Which foods fight hunger by keeping you feeling full longeris a burning question bothering most of us. This is an article by Madeline R. Vann, MPH worth reading both by diabetics an non diabetics in the interest of healthy eating and keeping weight under control..
Medically Reviewed by Christine Wilmsen Craig, MD
About the author:
Madeline Vann, MPH, is a Williamsburg, VA., based health and medical freelance writer. She has been working in the field of health and medical writing and journalism for over 15 years.. She received her undergraduate degrees from Trinity University in San Antonio, Texas, and her Master’s in Public Health with an emphasis on health communication and social marketing from Tulane University School of Public Health and Tropical Medicine in New Orleans, LA. During her graduate training she worked on a statewide assessment of oral health needs among third graders in public schools in Louisiana. Prior to freelancing, she had been working in communications with the Louisiana Office of Public Health and with Tulane University Health Science Center in New Orleans. In addition to writing for a news reading audience, Vann is also interested in health literacy and has experience writing about health and medical issues at any reading level. Her areas of interest include diet, fitness, chronic diseases, infectious diseases, oral health, biotechnology, global health concern, health law, the Affordable Care Act, health economics, cancer, positive psychology, aging well, caregiving, end-of-life issues, and the intersection between environmental health and individual health. She is a writer for HealthDay and works as a freelance health and medical writer for a number of private clients, newspapers, magazines, and websites. While Vann works primarily in health and medical writing, she is also travel writing (particularly traveling with small children) and outdoors writing, which has challenged her with tours of canyons in the South, fishing and beachgoing with her children, and geocaching. She is currently participating in the Virginia Master Naturalist training program, which is expanding her knowledge of the environment and ecology of Virginia. She writes and speaks Spanish. Vann regularly practices yoga, loves to cook, and can’t decide between a Mediterranean style diet and an Asian-fusion approach.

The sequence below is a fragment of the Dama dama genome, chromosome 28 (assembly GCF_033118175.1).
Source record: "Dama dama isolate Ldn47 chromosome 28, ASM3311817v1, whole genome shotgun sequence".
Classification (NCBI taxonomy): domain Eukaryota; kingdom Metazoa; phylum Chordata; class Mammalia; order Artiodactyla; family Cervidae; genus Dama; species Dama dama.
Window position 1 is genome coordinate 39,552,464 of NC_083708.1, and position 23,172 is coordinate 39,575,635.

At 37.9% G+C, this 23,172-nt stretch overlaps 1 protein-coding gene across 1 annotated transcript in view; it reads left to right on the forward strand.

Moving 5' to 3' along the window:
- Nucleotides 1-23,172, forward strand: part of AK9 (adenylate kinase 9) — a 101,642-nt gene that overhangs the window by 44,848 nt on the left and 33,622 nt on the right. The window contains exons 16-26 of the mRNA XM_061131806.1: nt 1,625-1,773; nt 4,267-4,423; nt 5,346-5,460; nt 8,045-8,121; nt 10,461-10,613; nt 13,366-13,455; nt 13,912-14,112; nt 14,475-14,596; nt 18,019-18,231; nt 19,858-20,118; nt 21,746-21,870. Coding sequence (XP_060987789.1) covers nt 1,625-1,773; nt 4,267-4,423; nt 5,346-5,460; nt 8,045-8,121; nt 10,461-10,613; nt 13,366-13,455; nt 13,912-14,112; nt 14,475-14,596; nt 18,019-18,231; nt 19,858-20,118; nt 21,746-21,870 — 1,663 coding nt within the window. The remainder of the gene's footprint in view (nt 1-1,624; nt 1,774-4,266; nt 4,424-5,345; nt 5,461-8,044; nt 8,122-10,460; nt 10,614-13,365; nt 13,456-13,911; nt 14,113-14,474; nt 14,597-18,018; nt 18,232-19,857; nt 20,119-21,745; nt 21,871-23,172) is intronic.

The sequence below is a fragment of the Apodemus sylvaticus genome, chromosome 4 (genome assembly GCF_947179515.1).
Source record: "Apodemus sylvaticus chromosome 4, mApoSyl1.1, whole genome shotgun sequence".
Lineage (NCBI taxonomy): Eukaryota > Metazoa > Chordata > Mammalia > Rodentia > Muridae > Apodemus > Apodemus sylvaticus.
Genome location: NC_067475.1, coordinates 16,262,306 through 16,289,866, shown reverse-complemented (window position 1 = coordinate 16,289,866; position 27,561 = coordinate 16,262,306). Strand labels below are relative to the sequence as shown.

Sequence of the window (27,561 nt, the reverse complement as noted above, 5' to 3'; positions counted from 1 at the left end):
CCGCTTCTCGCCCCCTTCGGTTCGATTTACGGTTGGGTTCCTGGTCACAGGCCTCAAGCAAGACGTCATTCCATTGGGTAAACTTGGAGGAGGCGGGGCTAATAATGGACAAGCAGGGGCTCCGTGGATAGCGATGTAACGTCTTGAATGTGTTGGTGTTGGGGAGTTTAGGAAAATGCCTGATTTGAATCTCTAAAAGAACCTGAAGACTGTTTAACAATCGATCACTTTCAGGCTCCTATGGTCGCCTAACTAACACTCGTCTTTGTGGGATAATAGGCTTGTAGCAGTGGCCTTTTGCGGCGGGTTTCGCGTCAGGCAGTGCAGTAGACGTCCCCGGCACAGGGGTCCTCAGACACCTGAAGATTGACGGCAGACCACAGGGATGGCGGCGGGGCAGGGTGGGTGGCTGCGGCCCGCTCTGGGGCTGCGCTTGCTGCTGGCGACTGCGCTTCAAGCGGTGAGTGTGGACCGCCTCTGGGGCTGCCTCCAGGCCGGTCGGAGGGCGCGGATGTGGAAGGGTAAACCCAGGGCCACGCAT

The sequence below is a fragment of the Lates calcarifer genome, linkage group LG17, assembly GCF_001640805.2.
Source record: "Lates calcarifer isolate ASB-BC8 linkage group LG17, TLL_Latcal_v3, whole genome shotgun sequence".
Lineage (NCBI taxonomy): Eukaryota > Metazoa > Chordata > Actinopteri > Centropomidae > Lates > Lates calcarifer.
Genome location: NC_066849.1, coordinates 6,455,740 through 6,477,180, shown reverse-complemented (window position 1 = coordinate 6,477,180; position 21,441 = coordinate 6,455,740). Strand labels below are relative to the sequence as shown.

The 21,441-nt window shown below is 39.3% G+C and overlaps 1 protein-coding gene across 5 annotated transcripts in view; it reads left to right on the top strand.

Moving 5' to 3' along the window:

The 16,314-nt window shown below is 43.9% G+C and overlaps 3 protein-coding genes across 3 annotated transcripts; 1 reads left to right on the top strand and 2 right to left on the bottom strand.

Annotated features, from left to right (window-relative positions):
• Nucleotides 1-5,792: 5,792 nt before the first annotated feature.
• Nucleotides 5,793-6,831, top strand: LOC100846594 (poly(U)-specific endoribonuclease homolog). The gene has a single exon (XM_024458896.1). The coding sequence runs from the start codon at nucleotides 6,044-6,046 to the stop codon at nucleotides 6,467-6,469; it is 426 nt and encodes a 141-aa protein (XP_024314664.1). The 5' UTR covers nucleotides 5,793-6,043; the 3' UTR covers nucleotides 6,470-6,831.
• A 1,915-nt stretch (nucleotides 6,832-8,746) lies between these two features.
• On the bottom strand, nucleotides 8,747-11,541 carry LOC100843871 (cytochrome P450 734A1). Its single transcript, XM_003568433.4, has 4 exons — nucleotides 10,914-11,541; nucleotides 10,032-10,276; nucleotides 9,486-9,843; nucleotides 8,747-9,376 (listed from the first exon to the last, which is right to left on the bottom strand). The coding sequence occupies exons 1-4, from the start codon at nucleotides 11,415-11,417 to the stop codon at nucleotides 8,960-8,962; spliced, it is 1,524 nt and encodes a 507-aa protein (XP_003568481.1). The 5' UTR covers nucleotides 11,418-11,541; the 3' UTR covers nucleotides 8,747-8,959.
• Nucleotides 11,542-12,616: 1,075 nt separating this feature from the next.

It's the dieter's worst enemy — that gnawing hunger when you're trying to eat less and lose weight.
But fighting off those feelings of hunger could be as simple as a walk to the nearest soup and salad bar for lunch. Here's how you can make food choices that will keep you feeling full and help prevent the hunger pangs that lead to diet-busting snacks or binges. Binging simply means you have temporarily lost control over the amount and type of food you planned to eat
Food Strategies For Losing Weight
If you want to feel full all day on less food, focus on these eating strategies:
•Get enough lean protein and fiber. Why the emphasis on fiber? A high-fiber diet can help normalize your blood sugar levels, improve your cholesterol levels, have a positive effect on bowel function, and help keep you from feeling hungry, which aids in weight loss. "Protein is the number one thing to help you feel full," says Emily Banes, RD, clinical dietitian at Houston Northwest Medical Center. "The second thing is fiber."
Eat a rainbow of fruits and vegetables. Fruits and vegetables are great for watching your weight. They’re low in fat and calories, and loaded with fiber and water, which create a feeling of fullness. This is particularly helpful for dieters who want more filling calories. Plus, that fiber helps keep you “regular.”will help you maintain weight loss for up to six years.
•Sip soup. Adding two low-calorie soups to your diet every day could stave off hunger pangs and keep you satisfied longer. Choose soups that are broth-based, not cream-based, to reduce the calorie count; also look for soups that are low in sodium. Consider chunky, pureed vegetable soups, as they have been shown to produce the most lasting full feeling. Timing your soup so that you have it before a meal also reduces the amount you eat at that meal by about 20 percent, according to a study of 53 overweight adults.
•Eat whole grains. A serving of whole grains will stick with you longer than a serving of refined wheat bread or any other refined flour product, for that matter. Most refined flour is white and often bleached.
•Pick "airy" snacks. If you must snack and you don't have a piece of fruit or a veggie tray on hand, choose the snack food that has more air in it — think cheese puffs instead of potato chips, rice cakes instead of cookies. You will feel just as full as you would if you ate the same serving size of another snack, but you will consume fewer calories on average.
Another way to fight off hunger is to develop a "low-energy density" eating plan. This means that you can eat a large quantity of foods that do not have a high calorie count. Learning about portion sizes and counting calories is one way to approach this, but you can also try the plate method, which dictates that half your plate be full of veggies, one-quarter dedicated to a starch (preferably whole grain), and one-quarter to a lean protein.
And speaking of plates, it's worth noting that a study of 45 adults demonstrated that the oft-repeated advice to eat on a smaller plate if you want to feel like you have more food in front of you actually has no effect on the amount you eat at a meal (if you are serving yourself) or your feeling of being full.
So, if you prefer, you can go back to eating on your good china — just make sure to emphasize lean proteins, fruits, and veggies.